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C.S.A.
By
Fr. Abram Joseph Ryan *(1838~1886)

Do we weep for the heroes who died for us,
Who living were true and tried for us,
And dying sleep side by side for us;
The Martyr-band
That hallowed our land
With the blood they shed in a tide for us?

Ah! fearless on many a day for us
They stood in front of the fray for us,
And held the foeman at bay for us;
And tears should fall
Fore'er o'er all
Who fell while wearing the Gray for us.

How many a glorious name for us,
How many a story of fame for us
They left: Would it not be a blame for us
If their memories part
From our land and heart,
And a wrong to them, and shame for us?

No, no, no, they were brave for us,
And bright were the lives they gave for us;
The land they struggled to save for us
Will not forget
Its warriors yet
Who sleep in so many a grave for us.

On many and many a plain for us
Their blood poured down all in vain for us,
Red, rich, and pure, like a rain for us;
They bleed -- we weep,
We live -- they sleep,
"All lost," the only refrain for us.

But their memories e'er shall remain for us,
And their names, bright names, without stain for us;
The glory they won shall not wane for us,
In legend and lay
Our heroes in Gray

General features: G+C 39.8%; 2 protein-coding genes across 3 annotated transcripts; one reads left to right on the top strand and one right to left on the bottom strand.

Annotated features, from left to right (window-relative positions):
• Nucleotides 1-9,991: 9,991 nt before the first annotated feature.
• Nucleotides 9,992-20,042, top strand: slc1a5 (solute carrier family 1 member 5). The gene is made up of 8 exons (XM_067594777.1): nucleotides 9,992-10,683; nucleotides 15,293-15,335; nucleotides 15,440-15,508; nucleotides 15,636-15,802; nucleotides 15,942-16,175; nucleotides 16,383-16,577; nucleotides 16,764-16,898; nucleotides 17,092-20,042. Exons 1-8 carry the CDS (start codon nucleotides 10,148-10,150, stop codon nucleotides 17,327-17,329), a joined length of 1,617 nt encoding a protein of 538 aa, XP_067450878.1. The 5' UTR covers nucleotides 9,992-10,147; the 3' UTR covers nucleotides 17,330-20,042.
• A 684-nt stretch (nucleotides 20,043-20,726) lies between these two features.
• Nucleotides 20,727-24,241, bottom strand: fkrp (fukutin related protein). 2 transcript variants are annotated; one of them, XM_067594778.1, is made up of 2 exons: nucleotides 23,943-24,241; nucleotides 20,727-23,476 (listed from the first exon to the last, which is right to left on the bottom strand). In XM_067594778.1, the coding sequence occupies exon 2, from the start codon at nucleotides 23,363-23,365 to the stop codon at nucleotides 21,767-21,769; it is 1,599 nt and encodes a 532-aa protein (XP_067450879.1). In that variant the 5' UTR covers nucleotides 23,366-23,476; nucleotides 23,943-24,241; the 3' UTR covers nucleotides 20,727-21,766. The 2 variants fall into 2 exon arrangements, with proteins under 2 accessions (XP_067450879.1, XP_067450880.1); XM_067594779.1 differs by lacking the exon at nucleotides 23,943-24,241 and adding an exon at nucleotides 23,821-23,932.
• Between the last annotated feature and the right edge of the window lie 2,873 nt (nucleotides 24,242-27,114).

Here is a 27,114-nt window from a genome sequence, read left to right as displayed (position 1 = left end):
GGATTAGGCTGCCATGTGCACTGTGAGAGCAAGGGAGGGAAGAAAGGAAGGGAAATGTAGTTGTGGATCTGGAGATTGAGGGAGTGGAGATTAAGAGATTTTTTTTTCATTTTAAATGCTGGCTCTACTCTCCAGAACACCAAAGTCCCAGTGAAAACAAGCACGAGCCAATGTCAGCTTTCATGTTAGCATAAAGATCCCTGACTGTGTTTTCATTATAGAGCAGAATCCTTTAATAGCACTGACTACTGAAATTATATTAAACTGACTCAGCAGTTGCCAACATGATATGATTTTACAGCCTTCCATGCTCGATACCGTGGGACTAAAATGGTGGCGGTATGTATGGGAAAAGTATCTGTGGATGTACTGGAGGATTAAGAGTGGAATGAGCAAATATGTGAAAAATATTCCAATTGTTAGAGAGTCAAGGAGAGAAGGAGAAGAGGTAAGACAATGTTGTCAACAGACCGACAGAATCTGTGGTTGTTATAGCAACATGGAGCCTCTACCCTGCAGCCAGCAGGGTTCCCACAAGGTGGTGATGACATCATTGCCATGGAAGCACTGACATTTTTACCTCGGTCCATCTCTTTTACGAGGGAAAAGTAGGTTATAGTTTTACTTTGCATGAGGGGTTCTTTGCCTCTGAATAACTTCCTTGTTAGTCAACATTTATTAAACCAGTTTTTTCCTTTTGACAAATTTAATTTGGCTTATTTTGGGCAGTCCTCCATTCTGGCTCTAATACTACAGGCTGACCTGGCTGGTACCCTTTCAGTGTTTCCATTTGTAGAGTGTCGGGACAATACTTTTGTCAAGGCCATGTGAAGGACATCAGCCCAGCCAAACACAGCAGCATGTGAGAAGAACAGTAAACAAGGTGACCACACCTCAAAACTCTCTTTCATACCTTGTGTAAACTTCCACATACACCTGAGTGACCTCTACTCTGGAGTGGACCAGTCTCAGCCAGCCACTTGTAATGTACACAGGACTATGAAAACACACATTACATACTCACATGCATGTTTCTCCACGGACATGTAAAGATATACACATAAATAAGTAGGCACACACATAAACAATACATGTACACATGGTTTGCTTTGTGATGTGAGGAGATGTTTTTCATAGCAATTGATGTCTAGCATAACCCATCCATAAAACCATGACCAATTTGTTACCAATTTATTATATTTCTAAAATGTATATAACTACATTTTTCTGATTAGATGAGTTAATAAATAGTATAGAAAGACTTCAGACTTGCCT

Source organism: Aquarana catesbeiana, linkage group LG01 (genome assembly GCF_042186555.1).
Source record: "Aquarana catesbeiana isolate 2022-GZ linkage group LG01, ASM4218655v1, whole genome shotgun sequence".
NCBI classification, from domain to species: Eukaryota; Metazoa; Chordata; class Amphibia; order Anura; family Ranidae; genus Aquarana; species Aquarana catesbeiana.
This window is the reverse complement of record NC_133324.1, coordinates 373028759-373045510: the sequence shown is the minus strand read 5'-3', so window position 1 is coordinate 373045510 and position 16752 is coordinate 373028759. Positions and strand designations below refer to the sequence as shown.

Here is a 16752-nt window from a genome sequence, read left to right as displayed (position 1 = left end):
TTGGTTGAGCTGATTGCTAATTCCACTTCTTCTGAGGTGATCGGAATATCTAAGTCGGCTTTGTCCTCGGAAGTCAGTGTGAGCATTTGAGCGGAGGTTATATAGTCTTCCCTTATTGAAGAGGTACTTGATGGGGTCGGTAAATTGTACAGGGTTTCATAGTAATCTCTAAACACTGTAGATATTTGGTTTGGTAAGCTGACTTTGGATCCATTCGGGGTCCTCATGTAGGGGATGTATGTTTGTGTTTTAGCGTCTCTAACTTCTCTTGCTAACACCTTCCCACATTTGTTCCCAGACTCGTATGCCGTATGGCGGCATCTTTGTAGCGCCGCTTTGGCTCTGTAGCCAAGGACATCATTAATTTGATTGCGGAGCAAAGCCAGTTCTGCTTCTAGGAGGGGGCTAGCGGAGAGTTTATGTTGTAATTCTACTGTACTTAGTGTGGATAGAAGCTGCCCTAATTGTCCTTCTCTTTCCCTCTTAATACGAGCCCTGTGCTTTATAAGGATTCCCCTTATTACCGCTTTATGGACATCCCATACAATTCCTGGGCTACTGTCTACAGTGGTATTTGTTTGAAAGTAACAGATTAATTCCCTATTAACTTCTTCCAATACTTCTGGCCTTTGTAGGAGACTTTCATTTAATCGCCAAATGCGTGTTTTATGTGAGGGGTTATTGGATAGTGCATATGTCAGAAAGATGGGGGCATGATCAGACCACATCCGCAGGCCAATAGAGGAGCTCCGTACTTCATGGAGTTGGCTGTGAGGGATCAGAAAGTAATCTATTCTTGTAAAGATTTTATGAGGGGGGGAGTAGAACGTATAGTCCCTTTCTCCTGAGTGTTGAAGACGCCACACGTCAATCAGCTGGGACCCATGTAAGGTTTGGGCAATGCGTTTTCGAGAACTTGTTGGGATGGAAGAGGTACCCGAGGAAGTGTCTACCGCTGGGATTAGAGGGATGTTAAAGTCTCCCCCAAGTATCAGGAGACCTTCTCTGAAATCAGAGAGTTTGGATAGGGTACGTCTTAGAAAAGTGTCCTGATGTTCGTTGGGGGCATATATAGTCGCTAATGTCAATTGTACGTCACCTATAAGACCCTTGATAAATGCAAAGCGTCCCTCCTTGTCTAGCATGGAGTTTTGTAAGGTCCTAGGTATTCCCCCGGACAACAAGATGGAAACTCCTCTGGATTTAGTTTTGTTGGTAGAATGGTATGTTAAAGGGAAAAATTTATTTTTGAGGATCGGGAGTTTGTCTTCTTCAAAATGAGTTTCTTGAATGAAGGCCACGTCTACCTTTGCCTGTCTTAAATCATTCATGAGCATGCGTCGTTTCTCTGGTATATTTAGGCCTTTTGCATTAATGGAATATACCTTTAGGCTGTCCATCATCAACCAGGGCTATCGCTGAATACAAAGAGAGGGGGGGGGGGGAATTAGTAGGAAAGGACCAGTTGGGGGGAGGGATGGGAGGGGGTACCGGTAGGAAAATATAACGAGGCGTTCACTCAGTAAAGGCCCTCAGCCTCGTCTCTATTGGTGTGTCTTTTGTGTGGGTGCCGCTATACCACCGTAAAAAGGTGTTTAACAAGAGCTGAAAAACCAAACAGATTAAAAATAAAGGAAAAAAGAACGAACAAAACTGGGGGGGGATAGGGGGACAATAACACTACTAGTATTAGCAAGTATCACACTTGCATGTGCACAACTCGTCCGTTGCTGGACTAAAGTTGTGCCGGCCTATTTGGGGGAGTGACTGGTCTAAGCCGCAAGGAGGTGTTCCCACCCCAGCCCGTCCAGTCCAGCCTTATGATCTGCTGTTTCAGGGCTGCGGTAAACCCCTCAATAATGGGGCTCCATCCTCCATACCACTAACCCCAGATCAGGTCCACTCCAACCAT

Shall forever live over again for us.

On July 4, 1861 Gordon Thompson went to Princeton and enlisted as a Sergeant in the 60th Virginia Infantry Regiment, Company H., Confederate States of America.  He died in the Battle of Cloyd's Mountain on Monday, May 9, 1864.


Gordon Thompson
September 6, 1837 - May 9, 1864

You may want to read the Report of Col. Beuhring H. Jones, Sixtieth Virginia Infantry, of engagement at Cloyd's Mountain which was published in "The War of the Rebellion: A Compilation of the Official Records of the Union and Confederate Armies".

Scanned images of Gordon's letters to his wife Louisa Bailey Thompson can be found in Letters Home.  Pictures of Gordon are on page six of the Photo Album, and pictures of his memorial stone are on page five of the Photo Album.  More about his family is in the Thompson Genealogy Report.

 

 

* Fr. Abram Joseph Ryan (1838~1886) was a Southerner to the core in spite of his Irish heritage and mostly Northern upbringing, Fr. Ryan enlisted in the Confederate Army on September 1, 1862, and served as a chaplain throughout the conflict, carrying the wounded to safety and performing last rites on the battlefield. His first piece of poetry was inspired by the death of a younger brother in action, and he quickly became known as the "Poet-Priest of the Confederacy."

 

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